Assembly Bill 248 is proactive, bipartisan legislation that reverses the increasing public health threat posed by rising vaccination opt-out rates. The bill eliminates the personal conviction opt-out option for vaccinations in Wisconsin. Here is what you need to know:
This bill addresses a state, national, and global crisis:
- In 2017, over 110,000 people died worldwide from measles. The recent measles outbreaks have again brought attention to the public health threat related to the declining numbers of children being vaccinated nationwide. Wisconsin currently has one of the broadest exemptions of any state in the country. Only 16 other states allow waivers for opting out of vaccinations for all three, medical, religious, and personal reasons. Some areas in Wisconsin have the highest opt-out rates in the country. The increased use of the opt-out exemption contributes to lower immunization rates and increases the likelihood of outbreaks of preventable diseases like whooping cough, measles, and mumps.
Vaccinations are an important public health measure:
- Government has the responsibility to protect the public from harm. The decision to forgo vaccination poses a threat to others – especially babies too young to be vaccinated and those who can’t be vaccinated for legitimate health reasons. In order to keep people healthy, vaccinations require herd immunity, where 90-95% of the population are vaccinated. Vaccination is not just about protecting individuals, it’s about protecting everyone. People who choose to opt out of vaccinations are only protected by those who are vaccinated. The lower vaccination rates get, the higher the likelihood it is for an outbreak to occur.
This bill is not a mandate:
- Adults and children who cannot be vaccinated for legitimate medical reasons, or are too young to be vaccinated, should not be put at risk of contracting a preventable, sometimes deadly disease, from another person who refuses to get vaccinated. If one wishes to not vaccinate their child for a legitimate medical or religious reason, this bill respects that decision.
Frequently Asked Questions:
Why do people use the personal conviction waiver?
- Wisconsin’s personal conviction waiver has no restrictions. While it is understandable that there may be cases where the waiver is an option of convenience for parents that struggle to comply with the immunization requirements (e.g. they intend to get the vaccine later, or are missing documentation from other states), it is impossible to tell why the personal conviction waiver is used in each case.
Why get rid of the personal conviction waiver?
- Each state has its own vaccine requirements to attend school. Wisconsin lets parents opt-out their children for medical, religious, and personal reasons, making it one of the easiest states to opt-out of vaccinations with no further requirements. Over 90% of those who opt out of vaccinations do it for personal reasons. Removing the waiver is a step in the right direction, preventing parents from putting their children and other children at risk. Some people have legitimate medical or personal reasons for not vaccinating. They should not be at risk of contracting a preventable disease because of those who refuse to vaccinate. Ultimately, this is a preventative measure to maintain herd immunity and avoid a completely unnecessary outbreak.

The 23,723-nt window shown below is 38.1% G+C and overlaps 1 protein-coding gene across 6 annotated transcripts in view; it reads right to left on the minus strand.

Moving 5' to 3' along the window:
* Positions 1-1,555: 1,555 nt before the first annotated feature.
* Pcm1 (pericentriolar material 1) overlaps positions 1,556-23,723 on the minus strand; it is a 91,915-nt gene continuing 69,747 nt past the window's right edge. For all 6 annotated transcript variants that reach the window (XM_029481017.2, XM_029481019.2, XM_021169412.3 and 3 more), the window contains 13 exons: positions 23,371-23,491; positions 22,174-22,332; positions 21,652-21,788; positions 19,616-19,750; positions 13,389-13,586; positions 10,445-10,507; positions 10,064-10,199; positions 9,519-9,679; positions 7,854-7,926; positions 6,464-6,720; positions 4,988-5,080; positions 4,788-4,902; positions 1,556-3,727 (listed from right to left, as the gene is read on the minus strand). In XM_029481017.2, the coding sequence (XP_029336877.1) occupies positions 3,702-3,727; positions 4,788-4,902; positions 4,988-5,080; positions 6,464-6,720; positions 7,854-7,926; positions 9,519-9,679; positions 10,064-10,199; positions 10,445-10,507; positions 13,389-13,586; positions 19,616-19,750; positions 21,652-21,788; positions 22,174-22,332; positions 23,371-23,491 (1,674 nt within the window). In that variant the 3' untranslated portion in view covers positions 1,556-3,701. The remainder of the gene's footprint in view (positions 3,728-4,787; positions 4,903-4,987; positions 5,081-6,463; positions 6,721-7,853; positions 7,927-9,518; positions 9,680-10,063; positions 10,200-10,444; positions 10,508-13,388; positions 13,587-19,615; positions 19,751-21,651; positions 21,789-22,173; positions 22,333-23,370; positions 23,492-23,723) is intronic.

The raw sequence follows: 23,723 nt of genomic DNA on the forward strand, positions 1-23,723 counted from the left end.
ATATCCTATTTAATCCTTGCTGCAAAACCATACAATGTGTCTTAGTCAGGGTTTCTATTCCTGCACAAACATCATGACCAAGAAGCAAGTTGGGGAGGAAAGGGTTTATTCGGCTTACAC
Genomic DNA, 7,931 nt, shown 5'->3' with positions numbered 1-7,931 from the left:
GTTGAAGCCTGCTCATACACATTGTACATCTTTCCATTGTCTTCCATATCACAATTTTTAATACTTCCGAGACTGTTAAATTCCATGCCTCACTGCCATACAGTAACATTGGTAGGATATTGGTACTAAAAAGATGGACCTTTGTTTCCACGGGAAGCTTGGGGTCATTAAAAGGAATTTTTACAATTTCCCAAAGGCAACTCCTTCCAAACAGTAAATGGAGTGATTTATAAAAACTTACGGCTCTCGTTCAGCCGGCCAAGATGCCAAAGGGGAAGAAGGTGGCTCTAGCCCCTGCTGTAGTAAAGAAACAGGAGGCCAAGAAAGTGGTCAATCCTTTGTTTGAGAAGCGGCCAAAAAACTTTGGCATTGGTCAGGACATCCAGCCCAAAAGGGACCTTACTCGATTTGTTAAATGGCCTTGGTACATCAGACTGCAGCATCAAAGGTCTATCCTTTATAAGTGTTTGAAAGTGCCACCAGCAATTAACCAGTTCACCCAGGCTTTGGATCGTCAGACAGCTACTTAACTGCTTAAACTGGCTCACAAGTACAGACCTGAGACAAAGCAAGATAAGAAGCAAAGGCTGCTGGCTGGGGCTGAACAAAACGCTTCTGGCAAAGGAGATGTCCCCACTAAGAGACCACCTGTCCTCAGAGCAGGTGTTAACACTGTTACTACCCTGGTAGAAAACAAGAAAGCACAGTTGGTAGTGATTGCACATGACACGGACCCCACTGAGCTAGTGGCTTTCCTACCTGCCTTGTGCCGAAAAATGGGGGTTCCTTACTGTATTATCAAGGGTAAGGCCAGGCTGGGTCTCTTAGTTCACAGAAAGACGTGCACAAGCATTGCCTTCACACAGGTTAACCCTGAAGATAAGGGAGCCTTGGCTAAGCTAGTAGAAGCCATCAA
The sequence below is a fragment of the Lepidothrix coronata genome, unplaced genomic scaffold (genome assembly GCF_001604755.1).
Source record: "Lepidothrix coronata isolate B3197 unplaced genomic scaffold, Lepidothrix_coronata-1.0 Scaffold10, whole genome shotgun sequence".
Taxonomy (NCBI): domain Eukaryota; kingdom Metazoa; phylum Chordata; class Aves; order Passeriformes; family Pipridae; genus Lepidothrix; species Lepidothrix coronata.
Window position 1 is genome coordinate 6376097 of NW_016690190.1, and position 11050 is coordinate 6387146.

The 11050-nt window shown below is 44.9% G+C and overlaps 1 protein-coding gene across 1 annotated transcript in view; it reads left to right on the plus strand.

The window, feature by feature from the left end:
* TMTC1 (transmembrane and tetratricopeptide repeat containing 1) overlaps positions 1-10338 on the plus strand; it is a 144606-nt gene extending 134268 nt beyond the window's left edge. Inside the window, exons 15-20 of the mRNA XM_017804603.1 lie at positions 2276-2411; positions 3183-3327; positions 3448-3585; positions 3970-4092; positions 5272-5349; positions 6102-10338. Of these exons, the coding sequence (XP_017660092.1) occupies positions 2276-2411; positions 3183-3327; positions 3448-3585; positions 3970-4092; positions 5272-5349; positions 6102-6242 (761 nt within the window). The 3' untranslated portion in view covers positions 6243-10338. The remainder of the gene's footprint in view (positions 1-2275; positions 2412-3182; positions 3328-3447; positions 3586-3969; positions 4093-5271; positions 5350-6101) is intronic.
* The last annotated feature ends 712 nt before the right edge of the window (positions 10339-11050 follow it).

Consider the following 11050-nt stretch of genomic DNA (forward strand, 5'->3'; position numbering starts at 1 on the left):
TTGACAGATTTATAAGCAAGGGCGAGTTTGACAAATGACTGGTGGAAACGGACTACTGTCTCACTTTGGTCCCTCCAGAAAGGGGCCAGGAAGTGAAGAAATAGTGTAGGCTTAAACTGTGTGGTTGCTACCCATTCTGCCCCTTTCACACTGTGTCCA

Why are vaccinations important?
- Vaccines save children’s lives – not just those who are vaccinated but others around them. Estimates predict that vaccinations will prevent more than 26.8 million hospitalizations and 936,000 deaths in the U.S. among children born between 1994 and 2018. The measles vaccine has decreased childhood deaths from measles by 74%, and diseases like smallpox have been completely eradicated. Additionally, vaccines provide an economic benefit to society: children vaccinated between 1994 and 2018 have yielded net savings of $1.9 trillion in societal costs, including money saved by preventing lost productivity due to disability and early death. The United States saves about $27 per $1 invested in DTaP vaccination, and $13 per $1 spent on MMR vaccination. From a public health and economic perspective, vaccinations make sense for everyone who is able to receive them.
Are vaccines dangerous?
- Vaccines are safe and one of the greatest health developments of the 20th Century. No credible study has linked vaccination to autism, Sudden Infant Death Syndrome, or any other long-term illness. The overall incidence rate for severe allergic reaction to vaccines is usually placed around one case for every one or two million injections, and the instances of death resulting from vaccinations are so low that they do not register statistically. In contrast, an unvaccinated child who contracts measles faces a likelihood of death of 1 in 500. A child is far more likely to be injured by a preventable disease than by any vaccine.
Why is this bill needed in Wisconsin?
- Researchers link falling immunization rates to the recent resurgences of vaccine-preventable diseases, including the 1,044 cases of measles confirmed in 28 states this year. Wisconsin’s opt-out rates are increasing to such an extent that we may lose herd immunity, and in some rural school districts up to 20% of kindergarteners are unvaccinated. Recent measles outbreaks have occurred in places where vaccination rates are lower, putting the public at risk. AB 248 represents a common-sense, proactive action aimed at protecting public health throughout Wisconsin. It is important to reverse the trend, encourage a better understanding of vaccinations, and avoid a completely avoidable disease outbreak locally, nationally, and globally.